Take the 2-minute tour ×
Stack Overflow is a question and answer site for professional and enthusiast programmers. It's 100% free, no registration required.

I am using Nokogiri to parse an HTML page, but I am having odd problems with non-breaking spaces. I tried different encodings, replacing the whitespace, and a few other headache inducing attempts.

Here is the HTML snippet in question:

<td>Amount 15,300&nbsp;at&nbsp;dollars</td>

Note the change for the &nbsp; representation after I use Nokogiri:

<td>Amount 15,300&#xa0;at&#xa0;dollars</td>

And outputting the inner_text:

Amount 15,300 at dollars

This is my base Nokogiri grab, I did try a few alternatives to solve but failed miserably:

doc = Nokogiri::HTML(open(url))

And then I do a doc.search for the item in question.

Note that if I look at the doc, the line shows up with the &#xa0; on that line.

Clarification: I do not think I clearly stated the difficulty I am having. I can't get the inner_text to show up without the strange  symbol.

share|improve this question
1  
&nbsp; is equivalent to &#xa0; or &#160;. The problem is not with nokogiri. In fact, it is doing a great job of normalizing it. Something is wrong with displaying it. What browser are you seeing it on? –  sawa May 10 '11 at 21:03
    
I recognize that Nokogiri is doing what it is supposed to be doing; my problem is that I am trying to get rid of them, but all my attempts at replacing the text have failed. It could just be me trying to use it incorrectly. I use the inner_text and then just output to view, no browser. –  Kraagenskul May 10 '11 at 21:17
    
But aren't you using a browser to see the (rendered result of) view? How else can you see it? –  sawa May 10 '11 at 21:39
    
I am just outputting the inner_text right to the console, via the "puts" method; I am trying to grab the data within the tags. It's the  that is driving me crazy. –  Kraagenskul May 11 '11 at 13:21
1  
If your output is to the console, you should have clearly stated so in the question. That is the most crucial part. The question is not about nokogiri, but is how to output certain characters to the console. –  sawa May 11 '11 at 19:19

3 Answers 3

As @sawa says, the main problem is what you see when writing to the console. It's not correctly displaying the non-breaking space after Nokogiri converts it to the appropriate binary value.

The usual way to fix the problem is to preprocess the content:

require 'nokogiri'

html = '<td>Amount 15,300&nbsp;at&nbsp;dollars</td>'
doc = Nokogiri::HTML::DocumentFragment.parse(html.gsub(/&(?:#xa0|#160|nbsp);/i, ' '))
puts doc.to_html

Which outputs:

<td>Amount 15,300 at dollars</td>
share|improve this answer

I know this is old, but it took me an hour to find out how to solve this problem, and it is really easy once you know. Just pass your string to this function and it will be "de-nbsp-fied".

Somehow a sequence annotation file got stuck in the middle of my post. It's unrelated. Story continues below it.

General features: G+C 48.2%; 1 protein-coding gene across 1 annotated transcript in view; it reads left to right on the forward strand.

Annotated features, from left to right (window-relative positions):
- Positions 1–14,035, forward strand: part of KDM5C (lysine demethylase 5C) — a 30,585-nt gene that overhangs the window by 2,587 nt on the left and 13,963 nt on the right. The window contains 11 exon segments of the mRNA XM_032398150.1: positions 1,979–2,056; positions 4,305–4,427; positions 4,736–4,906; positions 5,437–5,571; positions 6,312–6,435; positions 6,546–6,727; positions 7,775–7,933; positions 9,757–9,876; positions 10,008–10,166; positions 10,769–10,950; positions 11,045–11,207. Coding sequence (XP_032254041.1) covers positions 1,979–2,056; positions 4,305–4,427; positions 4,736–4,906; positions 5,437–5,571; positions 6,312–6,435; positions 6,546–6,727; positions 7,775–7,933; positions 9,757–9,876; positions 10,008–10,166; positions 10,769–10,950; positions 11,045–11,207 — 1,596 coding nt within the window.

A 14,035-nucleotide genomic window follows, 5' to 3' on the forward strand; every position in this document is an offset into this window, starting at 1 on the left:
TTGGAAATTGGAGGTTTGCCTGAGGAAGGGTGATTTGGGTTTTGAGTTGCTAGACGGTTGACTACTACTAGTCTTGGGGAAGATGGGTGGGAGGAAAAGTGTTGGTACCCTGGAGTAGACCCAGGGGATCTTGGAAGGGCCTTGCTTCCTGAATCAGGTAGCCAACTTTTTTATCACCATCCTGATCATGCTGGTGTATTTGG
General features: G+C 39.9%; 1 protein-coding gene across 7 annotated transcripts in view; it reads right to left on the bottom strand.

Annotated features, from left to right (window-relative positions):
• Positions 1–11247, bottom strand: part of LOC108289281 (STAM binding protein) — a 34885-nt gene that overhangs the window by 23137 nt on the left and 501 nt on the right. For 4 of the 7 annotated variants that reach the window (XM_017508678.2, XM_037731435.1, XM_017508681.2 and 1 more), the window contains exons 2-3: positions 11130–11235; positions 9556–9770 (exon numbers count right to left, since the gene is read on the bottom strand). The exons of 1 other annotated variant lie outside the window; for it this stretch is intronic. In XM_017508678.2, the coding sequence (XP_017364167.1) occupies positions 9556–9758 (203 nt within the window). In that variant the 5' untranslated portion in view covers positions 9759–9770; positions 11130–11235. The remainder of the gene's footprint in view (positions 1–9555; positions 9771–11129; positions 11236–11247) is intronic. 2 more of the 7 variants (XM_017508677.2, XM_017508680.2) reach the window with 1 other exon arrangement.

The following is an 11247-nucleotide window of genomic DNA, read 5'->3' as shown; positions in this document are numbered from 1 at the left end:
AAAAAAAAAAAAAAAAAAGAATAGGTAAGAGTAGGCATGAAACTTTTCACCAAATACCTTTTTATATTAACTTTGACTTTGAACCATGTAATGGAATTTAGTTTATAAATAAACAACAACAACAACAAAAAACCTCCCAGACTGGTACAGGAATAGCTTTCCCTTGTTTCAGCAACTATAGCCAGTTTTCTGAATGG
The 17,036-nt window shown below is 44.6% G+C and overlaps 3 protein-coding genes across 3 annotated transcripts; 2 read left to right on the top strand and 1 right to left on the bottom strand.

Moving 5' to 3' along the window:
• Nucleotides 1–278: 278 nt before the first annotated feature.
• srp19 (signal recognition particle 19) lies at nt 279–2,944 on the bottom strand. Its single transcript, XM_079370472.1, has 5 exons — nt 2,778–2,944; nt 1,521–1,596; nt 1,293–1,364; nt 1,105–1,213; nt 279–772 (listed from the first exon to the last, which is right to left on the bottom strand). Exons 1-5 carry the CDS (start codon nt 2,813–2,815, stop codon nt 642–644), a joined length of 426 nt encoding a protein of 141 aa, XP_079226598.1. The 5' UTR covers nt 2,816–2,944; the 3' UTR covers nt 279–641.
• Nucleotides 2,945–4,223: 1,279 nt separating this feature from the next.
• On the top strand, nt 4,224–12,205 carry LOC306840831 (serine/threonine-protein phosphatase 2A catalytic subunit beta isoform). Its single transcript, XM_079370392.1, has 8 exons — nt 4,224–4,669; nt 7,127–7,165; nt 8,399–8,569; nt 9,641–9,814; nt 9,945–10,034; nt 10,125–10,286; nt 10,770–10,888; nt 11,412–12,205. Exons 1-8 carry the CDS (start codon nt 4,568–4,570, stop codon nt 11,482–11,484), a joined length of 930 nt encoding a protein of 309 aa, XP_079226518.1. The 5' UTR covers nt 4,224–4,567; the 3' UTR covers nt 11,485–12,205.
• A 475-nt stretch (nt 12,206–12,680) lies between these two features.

def strip_html(str)
  nbsp = Nokogiri::HTML("&nbsp;").text
  str.gsub(nbsp,'')
end

You could also replace it whith a space if you wished. May many of you find this answer!

share|improve this answer

Unless you really, really want to keep the &nbsp; notation, there shouldn't be a problem here.

A0 is the hex character code for a non-breaking space. As such, &#xa0; prints a non-breaking space, and is exactly equivalent to &nbsp;. &#160; does the same thing, too.

What Nokogiri is doing here is reading the text node, recognizing the entities, and converting them to their actual string representation internally. Then, when converting it back to an HTML-friendly version of the text node, it represents the non-breaking space by its hex code, rather than taking the performance overhead of looking it up in an entity table, since it's equivalent, anyway.

Assuming that  was what you were seeing and wasn't just an issue pasting into StackOverflow, this is a text encoding issue: the output software (browser?) isn't in UTF-8 mode, so doesn't know how to handle character code A0, so does the best it can. If this is a browser, adding <meta charset="utf-8"> to the head will solve this issue, and will make the rest of the output more Unicode-friendly.

If you really, really want &nbsp;, use gsub to replace them in your final output. Otherwise, don't worry about it.

share|improve this answer
    
The issue is the  on a simple inner_text output, where I am trying to parse the data to put into a database. I tried setting the doc.encoding to utf-8 (strangely, I don't think I tried that encoding until I read your reply), but that did not fix it either. I think the problem is that I am not trying to search for the right character to eliminate. –  Kraagenskul May 10 '11 at 21:37

Your Answer

 
discard

By posting your answer, you agree to the privacy policy and terms of service.

Not the answer you're looking for? Browse other questions tagged or ask your own question.